Reviewed by: Dave
Dystopian future ahoy! Plucky rebels look to overthrow the corrupt corporate leadership of the world, but the corporate thugs have discovered the rebel plots and sent spies to disrupt their plans. Why a few spies and not a small mercenary army or a couple of missile-toting drones? Who cares! If they had taken more practical measures, we would not have the best team bluffing game in existence to bat around.
The game starts with one person holding the Resistance Leader token. The Leader chooses a team of people (how many depends on which number mission and how man players there are), and all players vote on whether or not they accept the team- Resistance members want to avoid teams that they think have spies, while spies generally want to make sure at least one of them is on the mission. If the team is turned down, leadership passes to the next person. If the team is accepted, team members secretly vote for the mission to succeed or fail; if all vote to succeed, the Resistance scores, but (with certain exceptions in bigger games) one failure vote scrubs the whole mission and scores it for the spies. Leadership then passes to the next person. There are up to five missions per game; the first to team to three wins.
Unlike the Mafia-inspired titles (most commonly Werewolf) that people generally connect with the idea of bluffing games, there is no elimination aspect to The Resistance. All players remain involved for the whole game, and even spies who have been successfully sniffed out by Resistance members can continue to work to throw the Resistance off the trail of their comrades. This mostly takes the form of mind games, but if the Leadership token passes to a known spy, it still works against the Resistance members; if five consecutive suggested teams are turned down, the spies automatically win, and of course any team put forth by a known spy will be shot down. Most importantly, though, it means all players remain capable of playing into the outcome all the way to the end of the game, the lack of which creates the biggest downside to an elimination game like Werewolf.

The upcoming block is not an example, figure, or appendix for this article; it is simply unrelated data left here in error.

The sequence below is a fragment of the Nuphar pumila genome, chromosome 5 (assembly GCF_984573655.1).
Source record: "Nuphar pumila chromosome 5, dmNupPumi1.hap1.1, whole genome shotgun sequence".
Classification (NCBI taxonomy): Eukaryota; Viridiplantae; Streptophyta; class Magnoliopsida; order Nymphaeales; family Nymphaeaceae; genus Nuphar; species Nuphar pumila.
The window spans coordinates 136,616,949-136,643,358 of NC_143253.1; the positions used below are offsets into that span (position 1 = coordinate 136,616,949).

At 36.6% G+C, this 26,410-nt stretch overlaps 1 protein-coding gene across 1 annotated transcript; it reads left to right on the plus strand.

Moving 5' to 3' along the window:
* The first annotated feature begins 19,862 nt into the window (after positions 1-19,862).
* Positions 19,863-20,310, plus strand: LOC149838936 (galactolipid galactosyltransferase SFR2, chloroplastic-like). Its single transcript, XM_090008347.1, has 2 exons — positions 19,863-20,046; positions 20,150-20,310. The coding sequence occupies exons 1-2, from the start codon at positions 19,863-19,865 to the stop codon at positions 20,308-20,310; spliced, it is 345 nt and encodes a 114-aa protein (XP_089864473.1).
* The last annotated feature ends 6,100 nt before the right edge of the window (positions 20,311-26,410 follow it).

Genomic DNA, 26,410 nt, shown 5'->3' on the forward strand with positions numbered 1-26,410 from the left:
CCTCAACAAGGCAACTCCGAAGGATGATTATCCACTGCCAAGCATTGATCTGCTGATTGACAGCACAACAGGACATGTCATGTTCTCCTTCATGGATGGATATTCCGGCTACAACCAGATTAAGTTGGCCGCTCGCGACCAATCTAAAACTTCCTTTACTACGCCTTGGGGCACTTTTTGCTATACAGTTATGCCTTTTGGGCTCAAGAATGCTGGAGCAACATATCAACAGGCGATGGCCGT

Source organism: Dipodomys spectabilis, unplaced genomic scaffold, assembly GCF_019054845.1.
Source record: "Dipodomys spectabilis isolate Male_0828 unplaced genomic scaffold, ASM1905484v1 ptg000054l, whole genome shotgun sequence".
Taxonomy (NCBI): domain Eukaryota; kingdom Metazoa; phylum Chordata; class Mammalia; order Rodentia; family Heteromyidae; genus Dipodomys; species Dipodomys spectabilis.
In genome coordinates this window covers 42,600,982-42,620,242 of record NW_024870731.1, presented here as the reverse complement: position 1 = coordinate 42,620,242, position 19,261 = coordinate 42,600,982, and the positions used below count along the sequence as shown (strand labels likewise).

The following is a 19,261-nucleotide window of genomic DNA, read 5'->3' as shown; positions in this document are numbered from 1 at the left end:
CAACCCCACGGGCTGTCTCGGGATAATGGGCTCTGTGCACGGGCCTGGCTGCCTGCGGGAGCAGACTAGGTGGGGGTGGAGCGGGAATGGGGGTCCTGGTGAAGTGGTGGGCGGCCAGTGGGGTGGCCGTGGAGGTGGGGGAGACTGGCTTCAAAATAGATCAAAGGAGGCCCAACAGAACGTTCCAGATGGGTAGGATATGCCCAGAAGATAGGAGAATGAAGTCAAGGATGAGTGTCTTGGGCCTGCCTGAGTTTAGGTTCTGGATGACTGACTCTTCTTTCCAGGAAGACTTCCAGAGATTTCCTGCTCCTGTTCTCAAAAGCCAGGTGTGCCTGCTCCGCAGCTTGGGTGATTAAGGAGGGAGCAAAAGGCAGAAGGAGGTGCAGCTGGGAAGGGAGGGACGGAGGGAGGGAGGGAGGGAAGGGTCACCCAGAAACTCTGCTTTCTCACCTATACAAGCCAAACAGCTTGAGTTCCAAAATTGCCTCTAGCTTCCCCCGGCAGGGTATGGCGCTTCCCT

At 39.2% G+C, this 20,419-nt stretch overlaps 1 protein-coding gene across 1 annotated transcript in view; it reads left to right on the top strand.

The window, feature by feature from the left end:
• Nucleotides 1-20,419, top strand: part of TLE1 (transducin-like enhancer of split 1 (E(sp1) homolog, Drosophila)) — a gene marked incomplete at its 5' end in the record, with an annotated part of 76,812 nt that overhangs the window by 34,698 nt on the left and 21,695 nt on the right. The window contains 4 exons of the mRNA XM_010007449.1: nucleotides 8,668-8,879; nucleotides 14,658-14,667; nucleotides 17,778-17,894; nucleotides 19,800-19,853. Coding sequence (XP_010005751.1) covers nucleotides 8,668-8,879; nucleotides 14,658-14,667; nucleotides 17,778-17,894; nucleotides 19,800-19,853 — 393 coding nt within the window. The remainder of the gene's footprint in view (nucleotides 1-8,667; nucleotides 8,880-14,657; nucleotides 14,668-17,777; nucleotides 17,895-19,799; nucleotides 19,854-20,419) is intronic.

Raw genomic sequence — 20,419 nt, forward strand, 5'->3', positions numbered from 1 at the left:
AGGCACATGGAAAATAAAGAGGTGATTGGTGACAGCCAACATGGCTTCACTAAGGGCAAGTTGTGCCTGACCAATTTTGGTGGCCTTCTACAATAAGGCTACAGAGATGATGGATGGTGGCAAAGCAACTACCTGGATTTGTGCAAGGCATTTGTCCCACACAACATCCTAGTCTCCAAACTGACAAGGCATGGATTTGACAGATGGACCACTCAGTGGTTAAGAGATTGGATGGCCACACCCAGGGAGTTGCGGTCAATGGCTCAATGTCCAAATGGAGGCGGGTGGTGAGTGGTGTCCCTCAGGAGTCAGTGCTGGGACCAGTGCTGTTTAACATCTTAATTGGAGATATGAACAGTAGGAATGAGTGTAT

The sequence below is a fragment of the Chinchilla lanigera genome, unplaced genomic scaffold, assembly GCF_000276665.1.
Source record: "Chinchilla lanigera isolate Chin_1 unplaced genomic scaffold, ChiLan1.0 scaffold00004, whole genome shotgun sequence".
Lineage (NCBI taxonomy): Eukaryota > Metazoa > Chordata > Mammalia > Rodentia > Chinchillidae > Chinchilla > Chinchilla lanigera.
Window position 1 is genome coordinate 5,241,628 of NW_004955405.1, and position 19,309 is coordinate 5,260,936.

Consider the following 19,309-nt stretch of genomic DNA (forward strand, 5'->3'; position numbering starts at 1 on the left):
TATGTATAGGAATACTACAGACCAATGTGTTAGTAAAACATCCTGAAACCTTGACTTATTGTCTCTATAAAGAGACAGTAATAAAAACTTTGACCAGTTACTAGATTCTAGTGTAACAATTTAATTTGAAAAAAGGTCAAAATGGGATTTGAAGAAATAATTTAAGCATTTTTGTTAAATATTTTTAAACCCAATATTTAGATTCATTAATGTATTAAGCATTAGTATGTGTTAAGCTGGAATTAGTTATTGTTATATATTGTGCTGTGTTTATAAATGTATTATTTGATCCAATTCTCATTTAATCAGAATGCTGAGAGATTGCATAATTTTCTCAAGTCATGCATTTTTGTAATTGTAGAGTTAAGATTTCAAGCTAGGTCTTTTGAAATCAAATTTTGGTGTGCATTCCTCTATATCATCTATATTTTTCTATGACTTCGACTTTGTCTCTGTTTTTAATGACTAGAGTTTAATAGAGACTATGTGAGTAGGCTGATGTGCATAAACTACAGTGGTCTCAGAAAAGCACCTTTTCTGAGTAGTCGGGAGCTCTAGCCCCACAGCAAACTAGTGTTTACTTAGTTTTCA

Newer versions of The Resistance come with plot cards that can be used to deepen the game and potentially throw some power back towards Resistance members (if the base game has a weakness, it's that given players of equal ability, over time the spies will win a majority of games). However, these cards lengthen the game, at times substantially, and most groups can stick with the base game for a long time before feeling the need to work in new twists. There is also a version of The Resistance called Avalon, which re-creates the game using characters from Arthurian legend (Merlin, Morgana, Percival, etc). This review can be considered to cover the base gameplay of Avalon, but Avalon introduces character roles which allow certain players to know who their enemies are. This makes Avalon a more complex version of The Resistance, but it may be the preferable option for players who enjoy the role cards in games such as Ultimate Werewolf as opposed to team versus team of people who are no more or less powerful than anyone else.
The Resistance, base game, may be the game most likely to be repeatedly enjoyed by a mid-sized group of players; take its expansion cards and the Avalon version into consideration, and you can find the playstyle that suits your group's tastes. And if you're a terrible liar, get this game anyway- you'll learn.